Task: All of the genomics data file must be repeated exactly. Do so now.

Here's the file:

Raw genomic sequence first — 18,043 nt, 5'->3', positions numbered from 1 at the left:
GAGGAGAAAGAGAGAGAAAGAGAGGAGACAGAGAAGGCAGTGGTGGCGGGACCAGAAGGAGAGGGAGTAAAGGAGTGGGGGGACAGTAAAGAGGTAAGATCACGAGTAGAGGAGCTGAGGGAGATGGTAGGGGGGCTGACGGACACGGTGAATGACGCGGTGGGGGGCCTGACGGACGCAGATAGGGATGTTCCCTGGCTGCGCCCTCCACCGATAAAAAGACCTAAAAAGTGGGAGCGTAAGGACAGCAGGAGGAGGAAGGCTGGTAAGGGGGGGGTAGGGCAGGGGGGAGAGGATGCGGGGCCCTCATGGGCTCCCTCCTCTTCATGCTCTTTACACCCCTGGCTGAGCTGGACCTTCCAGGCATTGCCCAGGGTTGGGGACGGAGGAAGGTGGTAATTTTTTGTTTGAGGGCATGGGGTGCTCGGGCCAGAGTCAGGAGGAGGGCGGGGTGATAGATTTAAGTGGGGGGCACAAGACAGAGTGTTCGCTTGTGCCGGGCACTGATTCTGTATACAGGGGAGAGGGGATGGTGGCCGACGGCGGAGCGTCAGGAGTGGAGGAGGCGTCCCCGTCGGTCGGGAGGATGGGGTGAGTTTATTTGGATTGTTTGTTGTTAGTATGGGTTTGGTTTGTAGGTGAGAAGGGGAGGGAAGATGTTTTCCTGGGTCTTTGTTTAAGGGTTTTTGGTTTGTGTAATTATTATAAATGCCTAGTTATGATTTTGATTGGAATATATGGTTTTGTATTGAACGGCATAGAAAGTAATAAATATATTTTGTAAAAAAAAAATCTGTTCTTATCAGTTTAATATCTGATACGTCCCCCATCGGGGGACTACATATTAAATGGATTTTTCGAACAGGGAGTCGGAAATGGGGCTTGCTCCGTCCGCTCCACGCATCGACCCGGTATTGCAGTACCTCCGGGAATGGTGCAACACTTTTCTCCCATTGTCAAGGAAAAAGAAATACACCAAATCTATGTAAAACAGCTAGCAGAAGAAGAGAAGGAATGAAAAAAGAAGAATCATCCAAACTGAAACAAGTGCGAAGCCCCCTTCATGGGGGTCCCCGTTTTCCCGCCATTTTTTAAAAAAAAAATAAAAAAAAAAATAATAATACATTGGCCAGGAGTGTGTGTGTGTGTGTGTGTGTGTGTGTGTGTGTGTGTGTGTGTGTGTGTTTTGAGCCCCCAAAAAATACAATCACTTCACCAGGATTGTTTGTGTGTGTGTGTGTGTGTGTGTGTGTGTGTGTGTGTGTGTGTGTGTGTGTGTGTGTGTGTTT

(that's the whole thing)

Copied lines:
Raw genomic sequence first — 18,043 nt, 5'->3', positions numbered from 1 at the left:
GAGGAGAAAGAGAGAGAAAGAGAGGAGACAGAGAAGGCAGTGGTGGCGGGACCAGAAGGAGAGGGAGTAAAGGAGTGGGGGGACAGTAAAGAGGTAAGATCACGAGTAGAGGAGCTGAGGGAGATGGTAGGGGGGCTGACGGACACGGTGAATGACGCGGTGGGGGGCCTGACGGACGCAGATAGGGATGTTCCCTGGCTGCGCCCTCCACCGATAAAAAGACCTAAAAAGTGGGAGCGTAAGGACAGCAGGAGGAGGAAGGCTGGTAAGGGGGGGGTAGGGCAGGGGGGAGAGGATGCGGGGCCCTCATGGGCTCCCTCCTCTTCATGCTCTTTACACCCCTGGCTGAGCTGGACCTTCCAGGCATTGCCCAGGGTTGGGGACGGAGGAAGGTGGTAATTTTTTGTTTGAGGGCATGGGGTGCTCGGGCCAGAGTCAGGAGGAGGGCGGGGTGATAGATTTAAGTGGGGGGCACAAGACAGAGTGTTCGCTTGTGCCGGGCACTGATTCTGTATACAGGGGAGAGGGGATGGTGGCCGACGGCGGAGCGTCAGGAGTGGAGGAGGCGTCCCCGTCGGTCGGGAGGATGGGGTGAGTTTATTTGGATTGTTTGTTGTTAGTATGGGTTTGGTTTGTAGGTGAGAAGGGGAGGGAAGATGTTTTCCTGGGTCTTTGTTTAAGGGTTTTTGGTTTGTGTAATTATTATAAATGCCTAGTTATGATTTTGATTGGAATATATGGTTTTGTATTGAACGGCATAGAAAGTAATAAATATATTTTGTAAAAAAAAAATCTGTTCTTATCAGTTTAATATCTGATACGTCCCCCATCGGGGGACTACATATTAAATGGATTTTTCGAACAGGGAGTCGGAAATGGGGCTTGCTCCGTCCGCTCCACGCATCGACCCGGTATTGCAGTACCTCCGGGAATGGTGCAACACTTTTCTCCCATTGTCAAGGAAAAAGAAATACACCAAATCTATGTAAAACAGCTAGCAGAAGAAGAGAAGGAATGAAAAAAGAAGAATCATCCAAACTGAAACAAGTGCGAAGCCCCCTTCATGGGGGTCCCCGTTTTCCCGCCATTTTTTAAAAAAAAAATAAAAAAAAAAATAATAATACATTGGCCAGGAGTGTGTGTGTGTGTGTGTGTGTGTGTGTGTGTGTGTGTGTGTGTGTGTGTTTTGAGCCCCCAAAAAATACAATCACTTCACCAGGATTGTTTGTGTGTGTGTGTGTGTGTGTGTGTGTGTGTGTGTGTGTGTGTGTGTGTGTGTGTGTGTGTTT